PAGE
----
Republicans are working to find a way to raise enough revenue to offset their plans for steep tax cuts after tax writers and the Trump administration announced Thursday that the border adjustment tax is officially off the table.
The border adjustment tax—a key revenue raiser in the House GOP’s “A Better Way” tax reform proposal—was strongly supported by House Speaker Paul Ryan and Ways and Means Committee Chairman Kevin Brady, who argued that it was the best way to combat base erosions and even the playing field.
However, critics feared that the provision, which would have placed a levy on imports while exempting exports, would lead to an increase in prices on a number of goods, ultimately placing a financial burden on consumers.
“The goal is a plan that reduces tax rates as much as possible, allows unprecedented capital expensing, places a priority on permanence, and creates a system that encourages American companies to bring back jobs and profits trapped overseas,” the Ways and Means Committee’s official press release reads.
“And we are now confident that, without transitioning to a new domestic consumption-based tax system, there is a viable approach for ensuring a level playing field between American and foreign companies and workers, while protecting American jobs and the U.S. tax base,” the statement adds.
“While we have debated the pro-growth benefits of border adjustability, we appreciate that there are many unknowns associated with it and have decided to set this policy aside in order to advance tax reform.”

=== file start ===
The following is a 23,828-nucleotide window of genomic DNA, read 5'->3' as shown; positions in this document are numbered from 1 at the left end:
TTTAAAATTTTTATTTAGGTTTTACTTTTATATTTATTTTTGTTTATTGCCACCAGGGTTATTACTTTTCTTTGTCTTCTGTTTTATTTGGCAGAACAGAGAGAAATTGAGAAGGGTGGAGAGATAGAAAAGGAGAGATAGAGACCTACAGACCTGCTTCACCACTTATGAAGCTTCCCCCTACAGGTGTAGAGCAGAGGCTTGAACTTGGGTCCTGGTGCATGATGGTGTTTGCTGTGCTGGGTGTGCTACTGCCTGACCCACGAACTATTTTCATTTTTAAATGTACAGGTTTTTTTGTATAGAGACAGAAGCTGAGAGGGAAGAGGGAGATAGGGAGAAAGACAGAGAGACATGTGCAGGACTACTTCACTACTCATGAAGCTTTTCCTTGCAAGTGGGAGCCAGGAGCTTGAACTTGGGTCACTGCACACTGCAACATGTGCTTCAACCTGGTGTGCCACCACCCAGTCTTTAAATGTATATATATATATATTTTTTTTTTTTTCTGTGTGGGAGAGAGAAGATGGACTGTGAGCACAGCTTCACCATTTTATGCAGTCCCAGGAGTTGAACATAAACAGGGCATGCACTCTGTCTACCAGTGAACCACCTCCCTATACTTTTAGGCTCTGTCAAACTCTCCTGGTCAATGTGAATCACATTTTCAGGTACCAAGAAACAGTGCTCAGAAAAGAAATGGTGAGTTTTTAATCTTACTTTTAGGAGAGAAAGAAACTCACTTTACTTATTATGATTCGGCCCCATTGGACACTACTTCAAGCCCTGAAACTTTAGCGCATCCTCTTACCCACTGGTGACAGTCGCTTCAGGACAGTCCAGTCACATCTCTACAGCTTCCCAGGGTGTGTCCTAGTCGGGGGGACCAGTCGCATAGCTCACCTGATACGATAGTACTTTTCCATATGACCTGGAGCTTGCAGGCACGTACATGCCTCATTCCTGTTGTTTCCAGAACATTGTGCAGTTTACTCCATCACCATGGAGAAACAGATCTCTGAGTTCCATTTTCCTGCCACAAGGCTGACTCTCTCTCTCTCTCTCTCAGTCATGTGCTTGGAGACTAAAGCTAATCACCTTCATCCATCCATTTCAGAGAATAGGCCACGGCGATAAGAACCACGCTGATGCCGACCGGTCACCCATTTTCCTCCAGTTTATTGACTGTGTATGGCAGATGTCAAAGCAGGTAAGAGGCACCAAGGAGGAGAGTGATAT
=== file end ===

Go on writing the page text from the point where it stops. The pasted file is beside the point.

With GOP lawmakers hoping to use the reconciliation process—a tool allowing a budgetary-related measure to pass with just a simple majority in the upper chamber—the death of the border adjustment tax could prove to be problematic, as the measure can’t increase the deficit after a 10-year window under parliamentary rules.
The provision would have generated a whopping $1.2 trillion in revenue over the course of a decade, according to Tax Foundation, providing the necessary means to offset their plans to slash both corporate and individual rates.
Despite receiving the backing of top Republicans, both Brady and Ryan said shelving the idea was necessary to move forward with negotiations to craft a plan to pass permanent tax reform this year.
“You know I’m convinced border adjustability is the best solution for keeping jobs in America and bringing them back from overseas, and helping lower taxes for local businesses,” Brady told reporters Thursday. “We had a healthy debate on that provision, but in order for us to unify it was important to set it aside for now.”
According to the Texas Republican, he is working with members of the Senate Finance Committee and administration officials to ensure they can find a way to bring rates down as low as possible.
“I’m confident that we’re getting close to a solution that addresses that problem of U.S. companies and profits moving overseas,” he continued. “We still have work to do, but I like the path we’re going.”
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